4532909Poems — ConfessionsEliza Gabriella Lewis
I speak in very bitterness, for I have deeply felt
The mock'ry of the hollow shrine at which my spirit knelt.
The weary hours—the restless nights—the mind in tumults toss'd,
Ambition—were thy gilded toys worth the sweet peace they cost?
Alas! alas! for woman's heart, 'tis an unworthy shrine,
To offer up the spirit's love—and, oh! unfit for mine.
Yet must I still the phantom seek, nor listen love's mild tone,
Breathed from lips whose eloquence I tremble whilst I own;
And I must learn to disavow the feelings of my soul—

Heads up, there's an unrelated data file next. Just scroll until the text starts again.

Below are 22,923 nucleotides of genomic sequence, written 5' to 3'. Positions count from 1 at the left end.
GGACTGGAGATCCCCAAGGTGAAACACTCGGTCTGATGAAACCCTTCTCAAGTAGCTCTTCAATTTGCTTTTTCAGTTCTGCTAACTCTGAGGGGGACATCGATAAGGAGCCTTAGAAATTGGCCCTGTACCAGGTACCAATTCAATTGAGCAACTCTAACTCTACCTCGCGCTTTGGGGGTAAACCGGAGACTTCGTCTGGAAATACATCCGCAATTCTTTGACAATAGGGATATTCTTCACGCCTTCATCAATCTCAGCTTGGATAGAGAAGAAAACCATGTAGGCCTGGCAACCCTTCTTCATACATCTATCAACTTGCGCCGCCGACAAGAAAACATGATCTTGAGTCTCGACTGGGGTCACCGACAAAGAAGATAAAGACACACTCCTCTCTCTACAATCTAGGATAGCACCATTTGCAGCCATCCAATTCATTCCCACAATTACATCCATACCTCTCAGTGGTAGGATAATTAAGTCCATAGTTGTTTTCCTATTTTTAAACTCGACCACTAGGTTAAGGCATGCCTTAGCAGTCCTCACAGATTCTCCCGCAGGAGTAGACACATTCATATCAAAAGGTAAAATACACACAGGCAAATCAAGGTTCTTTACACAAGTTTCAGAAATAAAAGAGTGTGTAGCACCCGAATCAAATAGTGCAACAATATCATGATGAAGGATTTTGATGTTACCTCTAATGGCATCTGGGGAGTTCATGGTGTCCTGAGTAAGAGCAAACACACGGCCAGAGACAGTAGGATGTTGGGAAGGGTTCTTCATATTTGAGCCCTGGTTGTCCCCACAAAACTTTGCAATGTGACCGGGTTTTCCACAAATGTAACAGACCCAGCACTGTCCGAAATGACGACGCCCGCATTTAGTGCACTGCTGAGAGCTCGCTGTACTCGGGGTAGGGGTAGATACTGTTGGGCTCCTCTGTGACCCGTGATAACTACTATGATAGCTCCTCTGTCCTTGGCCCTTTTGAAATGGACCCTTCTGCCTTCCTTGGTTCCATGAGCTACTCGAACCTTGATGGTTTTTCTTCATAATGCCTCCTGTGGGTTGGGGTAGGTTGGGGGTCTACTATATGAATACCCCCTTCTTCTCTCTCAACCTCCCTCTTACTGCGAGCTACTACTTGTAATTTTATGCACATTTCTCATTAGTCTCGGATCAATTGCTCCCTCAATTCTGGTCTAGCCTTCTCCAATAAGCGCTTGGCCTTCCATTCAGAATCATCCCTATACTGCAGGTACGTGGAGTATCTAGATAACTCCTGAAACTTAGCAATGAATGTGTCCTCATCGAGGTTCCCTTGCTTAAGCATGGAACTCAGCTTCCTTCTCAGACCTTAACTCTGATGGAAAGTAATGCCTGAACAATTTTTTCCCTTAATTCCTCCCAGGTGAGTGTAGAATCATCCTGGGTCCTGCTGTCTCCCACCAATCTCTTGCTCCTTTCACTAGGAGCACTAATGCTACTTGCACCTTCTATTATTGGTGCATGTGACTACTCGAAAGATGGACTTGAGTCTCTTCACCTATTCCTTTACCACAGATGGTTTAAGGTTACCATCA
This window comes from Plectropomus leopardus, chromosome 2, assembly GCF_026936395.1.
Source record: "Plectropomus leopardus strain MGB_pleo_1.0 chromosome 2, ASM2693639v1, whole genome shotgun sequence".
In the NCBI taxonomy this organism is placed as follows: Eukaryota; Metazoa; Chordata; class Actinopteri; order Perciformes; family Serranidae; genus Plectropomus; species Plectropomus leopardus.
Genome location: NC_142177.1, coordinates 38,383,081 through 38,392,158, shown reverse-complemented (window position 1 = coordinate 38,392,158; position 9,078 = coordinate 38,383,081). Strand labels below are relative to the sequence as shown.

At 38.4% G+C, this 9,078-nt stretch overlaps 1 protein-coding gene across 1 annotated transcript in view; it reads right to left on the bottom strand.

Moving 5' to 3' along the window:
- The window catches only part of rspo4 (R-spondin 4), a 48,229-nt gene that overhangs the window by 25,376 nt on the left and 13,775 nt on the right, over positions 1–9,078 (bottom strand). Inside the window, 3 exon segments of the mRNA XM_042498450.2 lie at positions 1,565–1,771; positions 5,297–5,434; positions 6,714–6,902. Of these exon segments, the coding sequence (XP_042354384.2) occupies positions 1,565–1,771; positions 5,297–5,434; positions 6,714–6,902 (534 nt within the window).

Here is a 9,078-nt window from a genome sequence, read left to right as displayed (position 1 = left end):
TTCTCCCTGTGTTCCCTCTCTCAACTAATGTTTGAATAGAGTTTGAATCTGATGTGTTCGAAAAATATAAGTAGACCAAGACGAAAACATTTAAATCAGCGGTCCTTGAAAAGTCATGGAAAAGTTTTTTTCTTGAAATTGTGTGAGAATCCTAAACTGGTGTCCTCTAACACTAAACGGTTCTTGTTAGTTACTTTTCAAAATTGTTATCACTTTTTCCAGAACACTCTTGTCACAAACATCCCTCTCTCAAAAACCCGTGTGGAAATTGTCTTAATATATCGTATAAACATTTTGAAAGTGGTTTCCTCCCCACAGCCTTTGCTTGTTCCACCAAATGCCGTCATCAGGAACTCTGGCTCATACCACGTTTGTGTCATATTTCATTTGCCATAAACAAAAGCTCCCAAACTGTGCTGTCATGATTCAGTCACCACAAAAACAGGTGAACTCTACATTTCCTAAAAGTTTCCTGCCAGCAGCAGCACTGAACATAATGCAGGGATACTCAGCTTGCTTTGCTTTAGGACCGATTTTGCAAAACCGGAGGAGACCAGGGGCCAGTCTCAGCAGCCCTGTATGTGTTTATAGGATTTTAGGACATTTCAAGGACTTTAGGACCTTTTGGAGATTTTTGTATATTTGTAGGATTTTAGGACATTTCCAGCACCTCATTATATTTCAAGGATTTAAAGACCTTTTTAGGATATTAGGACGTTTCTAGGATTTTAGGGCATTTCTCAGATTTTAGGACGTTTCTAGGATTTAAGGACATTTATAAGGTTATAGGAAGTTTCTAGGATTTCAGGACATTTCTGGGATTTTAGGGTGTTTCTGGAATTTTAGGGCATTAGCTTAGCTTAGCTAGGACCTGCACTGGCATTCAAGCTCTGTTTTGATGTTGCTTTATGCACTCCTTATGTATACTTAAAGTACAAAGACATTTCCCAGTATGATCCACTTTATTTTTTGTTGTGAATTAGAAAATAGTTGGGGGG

To teach my throbbing heart to bow to reason's calm control;
To look with coldness on the brow, where love's bright seal is set—
To turn from passion's fervent vow, and struggle to forget;
And this is woman's destiny—a life of many cares—
A smiling brow above the gloom the aching bosom bears;
And her reward, a loneliness of spirit and of years.
No gentle hand her own to press—with sympathizing tears.
Her fair cheek pales beneath the chill the world hath round her cast;
Yet must she woman's fate fulfil, and struggle to the last;
E'en to the last—dissembler still—the tomb may not reveal
Her love's wild terror; nor despair break from the grave's cold seal.
And if I speak in bitterness—have I not deeply felt?
Aye, trembled—lest in tenderness my woman's heart should melt;
And I have bowed me to the ground, before ambition's shrine;
Oh! holy love—warm, pure, and true—would I could bow at thine!